25. Fast-paced, darkly funny and scathingly sharp, Political Animals seamlessly blends family drama with real-world issues, including an early crisis in the Middle East.
  26. Insightful, intelligent and very, very funny, the WB's Gilmore Girls is the best not-quite-drama, not-quite-comedy of the new television season. [5 Oct 2000, p.F6]
    • St. Louis Post-Dispatch
  27. It's rare to be able to say, unconditionally, that a TV reality show is inspirational, and that everyone will be better for watching. But that's the case with MasterChef Junior.
  28. But most importantly, Spin City should be a hit because of Fox, who's never been more likable than he is here. [17 Sept 1996, p.6D]
    • St. Louis Post-Dispatch
  29. Smart, sweet and often hilarious, "Will & Grace" is everything a sitcom needs to be. [21 Sep 1998]
    • St. Louis Post-Dispatch
    • 94 Metascore
    • 90 Critic Score
    Homicide is fast-paced but reasonably easy to follow. It is fragmentary at times, but somehow cohesive. It's impressionistic in style, yet driven by plot, enlivened by gallows humor and inhabited by intriguing, amusing, startlingly natural characters...You can think of Homicide as "Hill Street Blues" with more grit and less econo-socio-poli-psycho babble; "Law & Order" without the "order" half; "Twin Peaks" with intelligence and discipline as well as style. "Diner" with cops. [31 Jan 1993, p.7C]
    • St. Louis Post-Dispatch
  30. A thoroughly captivating production. ... You'll want to have a couple of blank videotapes ready for this one. [31 Mar 1991]
    • St. Louis Post-Dispatch
  31. Yes, I'm hooked on this irresistible reality series... Survivor is a canny blend of MTV's "The Real World" and the Discovery Channel's "Eco Challenge," with a big dash of "Gilligan's Island" goofiness thrown in for good measure. [2 June 2000, p.E1]
    • St. Louis Post-Dispatch
  32. A right-on time capsule of a decade, a warm coming-of-age comedy and the funniest new sitcom on any network this fall. [23 Aug 1998, p.D6]
    • St. Louis Post-Dispatch
  33. Clearly, Rescue Me isn't for everyone, but the fearless, funny series is don't-miss viewing for its legions of fans. [13 June 2007, p.L15]
    • St. Louis Post-Dispatch
  34. "Desperate Housewives" is not just back, but quite possibly better than ever. [24 Sep 2006]
    • St. Louis Post-Dispatch
  35. Razor-edged satire of late-night talk TV from people with an ear for truth and a taste for blood. [14 Aug 1992]
    • St. Louis Post-Dispatch
  36. Bridget Fonda was wrong for the role in the unsuccessful 1993 remake "Point of No Return," but Australian Peta Wilson is terrific in the new version, tough and bitter and innocent at the same time...Sexy, sharply written (and, yes, violent), it's an exciting addition to the USA lineup of original programming. [13 Jan 1997]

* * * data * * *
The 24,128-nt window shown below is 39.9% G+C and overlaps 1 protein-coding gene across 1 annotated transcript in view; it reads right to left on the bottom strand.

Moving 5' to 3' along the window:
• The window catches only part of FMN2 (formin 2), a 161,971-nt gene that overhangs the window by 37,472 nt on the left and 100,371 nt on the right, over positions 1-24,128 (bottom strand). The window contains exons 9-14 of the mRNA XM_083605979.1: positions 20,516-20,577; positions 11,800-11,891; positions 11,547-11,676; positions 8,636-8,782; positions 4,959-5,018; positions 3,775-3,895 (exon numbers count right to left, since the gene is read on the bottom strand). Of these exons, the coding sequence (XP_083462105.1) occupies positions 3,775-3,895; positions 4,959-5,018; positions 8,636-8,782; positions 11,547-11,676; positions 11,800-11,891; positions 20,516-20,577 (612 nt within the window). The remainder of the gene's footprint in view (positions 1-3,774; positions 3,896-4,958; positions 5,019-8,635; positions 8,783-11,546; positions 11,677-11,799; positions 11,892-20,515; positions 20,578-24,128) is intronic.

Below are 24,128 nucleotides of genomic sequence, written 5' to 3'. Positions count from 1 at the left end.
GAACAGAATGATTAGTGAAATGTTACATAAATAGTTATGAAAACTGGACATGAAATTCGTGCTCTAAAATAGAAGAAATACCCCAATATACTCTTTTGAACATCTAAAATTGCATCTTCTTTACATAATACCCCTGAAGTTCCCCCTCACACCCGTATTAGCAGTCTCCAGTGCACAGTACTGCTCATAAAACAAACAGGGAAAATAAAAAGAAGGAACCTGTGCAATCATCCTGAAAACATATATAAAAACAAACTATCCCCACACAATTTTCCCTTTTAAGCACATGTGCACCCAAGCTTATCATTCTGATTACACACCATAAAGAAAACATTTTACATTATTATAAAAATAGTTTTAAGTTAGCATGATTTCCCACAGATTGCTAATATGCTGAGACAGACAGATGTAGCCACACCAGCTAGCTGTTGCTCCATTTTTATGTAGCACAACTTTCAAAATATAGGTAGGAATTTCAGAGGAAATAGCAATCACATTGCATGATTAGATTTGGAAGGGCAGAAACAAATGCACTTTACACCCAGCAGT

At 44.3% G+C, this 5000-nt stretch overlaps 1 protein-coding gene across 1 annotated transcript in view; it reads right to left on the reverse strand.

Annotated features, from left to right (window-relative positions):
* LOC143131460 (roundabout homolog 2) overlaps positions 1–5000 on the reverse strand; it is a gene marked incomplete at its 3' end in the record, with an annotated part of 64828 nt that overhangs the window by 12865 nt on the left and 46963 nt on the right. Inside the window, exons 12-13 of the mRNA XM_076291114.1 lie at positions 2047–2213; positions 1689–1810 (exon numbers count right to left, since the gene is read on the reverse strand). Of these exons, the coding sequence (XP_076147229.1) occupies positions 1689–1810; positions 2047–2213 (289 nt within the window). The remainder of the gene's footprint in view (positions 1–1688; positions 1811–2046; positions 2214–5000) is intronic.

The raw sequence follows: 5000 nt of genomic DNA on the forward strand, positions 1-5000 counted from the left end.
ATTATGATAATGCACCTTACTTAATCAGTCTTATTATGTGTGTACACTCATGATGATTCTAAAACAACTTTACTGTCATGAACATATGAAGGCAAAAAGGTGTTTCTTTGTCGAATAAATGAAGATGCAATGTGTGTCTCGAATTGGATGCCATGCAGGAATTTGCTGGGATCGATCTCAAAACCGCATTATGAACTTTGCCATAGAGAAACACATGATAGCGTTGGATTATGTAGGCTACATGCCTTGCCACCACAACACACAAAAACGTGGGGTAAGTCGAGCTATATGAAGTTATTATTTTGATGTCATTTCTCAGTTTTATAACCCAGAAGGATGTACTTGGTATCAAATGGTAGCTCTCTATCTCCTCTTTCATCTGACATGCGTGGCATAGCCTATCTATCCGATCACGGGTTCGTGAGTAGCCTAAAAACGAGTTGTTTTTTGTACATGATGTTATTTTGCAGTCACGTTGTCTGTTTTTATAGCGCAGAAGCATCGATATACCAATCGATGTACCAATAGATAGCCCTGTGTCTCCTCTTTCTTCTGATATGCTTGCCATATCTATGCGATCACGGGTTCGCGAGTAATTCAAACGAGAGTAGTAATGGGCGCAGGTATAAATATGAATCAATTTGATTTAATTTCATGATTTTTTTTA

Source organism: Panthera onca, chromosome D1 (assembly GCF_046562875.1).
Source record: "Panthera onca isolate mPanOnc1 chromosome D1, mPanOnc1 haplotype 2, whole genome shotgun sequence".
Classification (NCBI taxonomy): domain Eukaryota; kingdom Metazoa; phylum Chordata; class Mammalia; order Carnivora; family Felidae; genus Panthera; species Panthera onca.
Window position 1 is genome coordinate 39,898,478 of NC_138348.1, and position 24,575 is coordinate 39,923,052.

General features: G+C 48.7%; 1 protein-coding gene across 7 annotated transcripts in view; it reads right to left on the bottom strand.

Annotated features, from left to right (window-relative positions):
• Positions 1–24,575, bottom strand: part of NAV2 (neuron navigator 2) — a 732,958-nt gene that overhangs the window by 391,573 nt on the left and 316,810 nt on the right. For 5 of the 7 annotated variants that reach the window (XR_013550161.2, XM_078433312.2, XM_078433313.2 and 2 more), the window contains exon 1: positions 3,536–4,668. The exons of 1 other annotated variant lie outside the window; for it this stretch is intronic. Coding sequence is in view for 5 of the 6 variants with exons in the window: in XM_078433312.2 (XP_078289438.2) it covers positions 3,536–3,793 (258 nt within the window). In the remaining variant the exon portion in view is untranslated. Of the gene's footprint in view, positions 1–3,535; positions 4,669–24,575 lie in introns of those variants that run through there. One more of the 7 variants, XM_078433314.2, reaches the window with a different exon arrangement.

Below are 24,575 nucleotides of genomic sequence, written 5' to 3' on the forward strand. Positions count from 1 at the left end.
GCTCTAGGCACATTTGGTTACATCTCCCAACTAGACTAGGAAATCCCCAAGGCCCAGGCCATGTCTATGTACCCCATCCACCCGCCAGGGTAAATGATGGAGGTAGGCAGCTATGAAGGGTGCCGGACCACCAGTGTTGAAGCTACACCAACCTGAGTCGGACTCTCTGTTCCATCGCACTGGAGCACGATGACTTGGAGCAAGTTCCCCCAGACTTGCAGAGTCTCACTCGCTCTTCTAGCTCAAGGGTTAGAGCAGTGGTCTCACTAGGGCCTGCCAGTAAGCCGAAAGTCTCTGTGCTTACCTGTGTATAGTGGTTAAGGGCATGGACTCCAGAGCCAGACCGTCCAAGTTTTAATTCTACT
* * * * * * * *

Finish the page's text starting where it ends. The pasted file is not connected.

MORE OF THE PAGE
• St. Louis Post-Dispatch
  37. Every step of the way, "Project Runway" gets it right. ... The process of creating a piece of clothing, an outfit or a whole line turns out to be riveting, even for those who aren't particularly interested in fashion. [10 Feb 2005]
    • St. Louis Post-Dispatch
    • 95 Metascore
    • 90 Critic Score
    The difficulty of teasing apart these tangled relationships and getting up to speed on backstory will prove too daunting for some viewers, especially those who prefer quick and tidy resolutions. But if you're willing to tolerate some initial confusion, "The Wire" rewards patience. The dialogue is sharply funny and richly colloquial, and the actors are a constant astonishment.
    • St. Louis Post-Dispatch
  38. It is exciting and involving; its leads are charismatic; and most of all, it feels fresh. [18 Sep 1994]
    • St. Louis Post-Dispatch
  39. Freaks and Geeks is a grittier "Wonder Years," while retaining some of that show's sweetness. The writing is sharp, and the young stars are vividly, awkwardly real. Spending an hour with them is almost worth going back to high school again. [24 Sept 1999, p.E10]
    • St. Louis Post-Dispatch
  40. If you appreciate challenging, intellectually stimulating drama, this is it...My advice: Watch, absorb, and don't panic if you don't catch every nuance. You'll have time - 23 episodes. [19 Sept 1995, p.6D]
    • St. Louis Post-Dispatch
  41. A fascinating and challenging new drama series. [27 Oct 1996]
    • St. Louis Post-Dispatch
  42. Wonderfully warped...Expect both sly satire and big belly laughs from this summer treat. [4 Aug 1998]
    • St. Louis Post-Dispatch
  43. Ray Donovan is fun, but it’s also heart-breakingly sad and deadly serious, sometimes all at once. In all cases, this is one of the smartest series to come around in a while, sharply written (by creator and executive producer Ann Biderman) with a perfect balance of comedy and tragedy, action and reflection.
  44. It’s terrific. How you respond to it, though, may depend on your mindset as you come into the show. Don’t lower your expectations; dismiss them altogether.
  45. With its deft mix of humor, heart and, well, brains, this new series could work for both the CW set and the CBS crowd.